Thursday 17 September 2009

Dialogue in KM

I am a firm believer in the power of Dialogue in Knowledge Management (see previous blog post here). We can assume that connecting people together can lead to better knowledge exchange, but connecting wires doesn't make a circuit. You need a way of ensuring conductivity as well as connectivity, and dialogue provides that conductivity.

What's different about Dialogue? Dialogue is a form of conversation, in which the participants are trying to reach mutual understanding. It is a process of exchange of views and of knowledge, of asking questions and of listening to the answers. It is a combination of listening, advocacy, reasoning and consensus-seeking. Dialogue is a question-and-answer process by which people exchange knowledge. It is hard to imagine effective knowledge exchange without some form of dialogue.

It differs from argument, which is all about presentation and advocacy of views. There are no winners or losers in dialogue; you can't say "I lost the dialogue with Peter”.

It differs from debate, which is all about testing the validity of a proposition rather than testing whether it is understood.

It differs from interrogation, where all the questions are one-way, and only one person stands to profit from the exchange.

It differs from discussion, which is often about analysis of detail rather than searching for common understanding.

I blogged previously about the unknown knowns. This is the unconscious knowledge, the deep knowledge of which people are unaware. Under these circumstances, the transfer of knowledge from one person to another is not an easy thing to achieve! The person who has the knowledge (the "knowledge supplier") may only be partially conscious of how much they do know. The person who needs the knowledge (the "knowledge customer") may only be partially conscious of what they need to learn. The knowledge supplier has both conscious and unconscious competence, and the knowledge customer has both conscious and unconscious incompetence. Also the knowledge supplier doesn't know what the customer needs, and the knowledge customer doesn't know what the supplier has.

Without effective dialogue, a lot of this knowledge will not be transferred at all.

Dialogue is needed, in order to

• Help the knowledge supplier understand and express what they know (moving from superficial knowledge to deep knowledge)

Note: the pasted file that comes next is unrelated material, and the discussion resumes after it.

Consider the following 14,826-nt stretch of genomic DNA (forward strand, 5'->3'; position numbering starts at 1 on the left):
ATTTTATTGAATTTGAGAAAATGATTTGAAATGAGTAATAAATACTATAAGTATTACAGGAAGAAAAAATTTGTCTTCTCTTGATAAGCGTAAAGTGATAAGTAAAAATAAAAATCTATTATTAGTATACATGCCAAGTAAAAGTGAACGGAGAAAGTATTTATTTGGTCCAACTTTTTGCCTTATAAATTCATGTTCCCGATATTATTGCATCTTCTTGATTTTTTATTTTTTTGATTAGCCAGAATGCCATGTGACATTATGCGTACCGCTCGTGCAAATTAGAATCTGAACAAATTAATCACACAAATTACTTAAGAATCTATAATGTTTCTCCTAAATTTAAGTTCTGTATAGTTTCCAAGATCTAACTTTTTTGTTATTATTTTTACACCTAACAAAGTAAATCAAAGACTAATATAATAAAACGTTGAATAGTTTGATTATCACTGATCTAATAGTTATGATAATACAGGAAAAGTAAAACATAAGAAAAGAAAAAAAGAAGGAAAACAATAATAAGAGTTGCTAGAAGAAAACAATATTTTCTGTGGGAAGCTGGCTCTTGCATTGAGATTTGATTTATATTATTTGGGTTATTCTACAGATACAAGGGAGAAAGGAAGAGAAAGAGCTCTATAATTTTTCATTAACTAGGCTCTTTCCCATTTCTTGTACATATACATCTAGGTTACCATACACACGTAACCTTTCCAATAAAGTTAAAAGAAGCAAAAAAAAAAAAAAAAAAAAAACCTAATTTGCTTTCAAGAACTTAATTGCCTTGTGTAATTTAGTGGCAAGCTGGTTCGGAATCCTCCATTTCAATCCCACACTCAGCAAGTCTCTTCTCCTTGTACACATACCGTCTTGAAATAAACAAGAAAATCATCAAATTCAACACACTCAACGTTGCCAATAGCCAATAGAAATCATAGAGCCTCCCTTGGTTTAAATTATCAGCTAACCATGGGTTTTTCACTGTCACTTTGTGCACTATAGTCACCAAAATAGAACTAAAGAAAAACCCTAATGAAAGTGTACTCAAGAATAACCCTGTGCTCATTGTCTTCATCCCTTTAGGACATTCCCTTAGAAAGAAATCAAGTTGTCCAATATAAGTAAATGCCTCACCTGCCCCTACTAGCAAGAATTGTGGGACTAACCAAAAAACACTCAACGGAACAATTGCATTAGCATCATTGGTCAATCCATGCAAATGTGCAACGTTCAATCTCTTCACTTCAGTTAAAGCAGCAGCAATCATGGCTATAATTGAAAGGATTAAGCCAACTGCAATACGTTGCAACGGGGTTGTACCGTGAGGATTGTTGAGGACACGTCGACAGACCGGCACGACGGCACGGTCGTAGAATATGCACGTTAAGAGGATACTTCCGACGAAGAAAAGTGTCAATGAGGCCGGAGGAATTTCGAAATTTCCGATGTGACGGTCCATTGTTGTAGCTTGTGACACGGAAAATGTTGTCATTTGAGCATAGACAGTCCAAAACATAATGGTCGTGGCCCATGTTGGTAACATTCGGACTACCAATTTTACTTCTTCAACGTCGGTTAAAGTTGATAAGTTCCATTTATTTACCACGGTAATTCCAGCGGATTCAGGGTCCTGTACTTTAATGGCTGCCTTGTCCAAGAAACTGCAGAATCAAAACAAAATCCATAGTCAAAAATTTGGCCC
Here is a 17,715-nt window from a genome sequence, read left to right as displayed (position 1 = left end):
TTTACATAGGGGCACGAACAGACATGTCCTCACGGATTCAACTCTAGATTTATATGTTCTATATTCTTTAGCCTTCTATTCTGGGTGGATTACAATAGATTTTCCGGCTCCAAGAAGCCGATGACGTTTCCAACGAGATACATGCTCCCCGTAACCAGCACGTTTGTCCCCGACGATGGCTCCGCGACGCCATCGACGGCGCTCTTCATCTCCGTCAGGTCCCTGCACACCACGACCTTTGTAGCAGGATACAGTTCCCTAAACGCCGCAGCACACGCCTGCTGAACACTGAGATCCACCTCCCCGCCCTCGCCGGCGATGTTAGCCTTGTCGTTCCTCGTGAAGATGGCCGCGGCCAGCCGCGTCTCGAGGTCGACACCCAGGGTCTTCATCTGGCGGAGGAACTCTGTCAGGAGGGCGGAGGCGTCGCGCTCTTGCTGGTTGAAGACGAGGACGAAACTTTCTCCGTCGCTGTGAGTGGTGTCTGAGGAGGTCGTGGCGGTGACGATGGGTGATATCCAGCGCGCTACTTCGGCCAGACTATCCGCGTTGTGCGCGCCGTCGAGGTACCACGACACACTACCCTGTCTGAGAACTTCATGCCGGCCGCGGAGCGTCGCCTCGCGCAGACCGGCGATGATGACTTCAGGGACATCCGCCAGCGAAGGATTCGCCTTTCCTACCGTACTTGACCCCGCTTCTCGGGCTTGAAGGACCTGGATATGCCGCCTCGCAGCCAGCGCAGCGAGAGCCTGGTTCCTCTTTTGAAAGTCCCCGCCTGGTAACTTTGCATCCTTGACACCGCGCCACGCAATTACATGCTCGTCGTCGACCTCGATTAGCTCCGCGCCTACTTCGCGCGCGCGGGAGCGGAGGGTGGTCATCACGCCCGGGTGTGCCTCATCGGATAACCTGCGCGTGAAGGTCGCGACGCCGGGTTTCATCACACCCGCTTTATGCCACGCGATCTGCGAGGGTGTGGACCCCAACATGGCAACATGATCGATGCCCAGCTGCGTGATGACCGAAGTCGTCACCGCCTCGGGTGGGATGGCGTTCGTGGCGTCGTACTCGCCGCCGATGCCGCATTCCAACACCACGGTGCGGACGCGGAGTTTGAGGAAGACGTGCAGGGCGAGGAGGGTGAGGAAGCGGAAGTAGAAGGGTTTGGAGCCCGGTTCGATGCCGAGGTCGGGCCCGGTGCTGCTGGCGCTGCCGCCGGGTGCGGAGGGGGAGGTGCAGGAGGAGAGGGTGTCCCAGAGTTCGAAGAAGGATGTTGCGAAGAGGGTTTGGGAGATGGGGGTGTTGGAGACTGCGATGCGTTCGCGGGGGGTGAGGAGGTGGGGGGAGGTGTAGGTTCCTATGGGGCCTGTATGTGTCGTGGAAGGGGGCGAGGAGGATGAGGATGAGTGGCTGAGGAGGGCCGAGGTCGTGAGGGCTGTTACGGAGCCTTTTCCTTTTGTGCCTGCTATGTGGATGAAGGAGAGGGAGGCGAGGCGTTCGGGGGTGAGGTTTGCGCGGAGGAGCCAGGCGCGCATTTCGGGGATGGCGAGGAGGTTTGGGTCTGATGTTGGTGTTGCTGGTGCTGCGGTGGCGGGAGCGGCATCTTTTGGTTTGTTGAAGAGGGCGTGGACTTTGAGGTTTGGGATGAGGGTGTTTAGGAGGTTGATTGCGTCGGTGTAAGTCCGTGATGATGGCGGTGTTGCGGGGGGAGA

• Help the knowledge customer understand what they need to learn
• Transfer the knowledge from supplier to customer, and
• Check for understanding

The knowledge customer can ask the knowledge supplier for details, and this questioning will often lead them to analyse what they know and make it conscious. The knowledge supplier can tell the customer all the things they need to know, so helping them to become conscious of their lack of knowledge. As pieces of knowledge are identified, the customer and supplier question each other until they are sure that transfer has taken place.

Almost all of the effective KM processes are based on dialogue. AARs, Peer Assists, Knowledge Handovers, retrospects, Harvesting interviews, Learning Histories, Knowledge exchange - all are dialogue based.

Some of the elements of dialogue can be done remotely through Web 2.0 tools, though this is often a poor second. Blogs are 95% monologue, and although some dialogue can be sparked through blog comments, it's more often debate than dialogue. Community discussion forums can occasionally engender dialogue, but again, debate and argument are often found in there as well. Wikis allow co-creation, but not through a dialogue format, which makes them difficult for really contentious or emergent topics. In most cases, if transfer of important knowledge needs to be done well, there is nothing like the power of dialogue in conversation.

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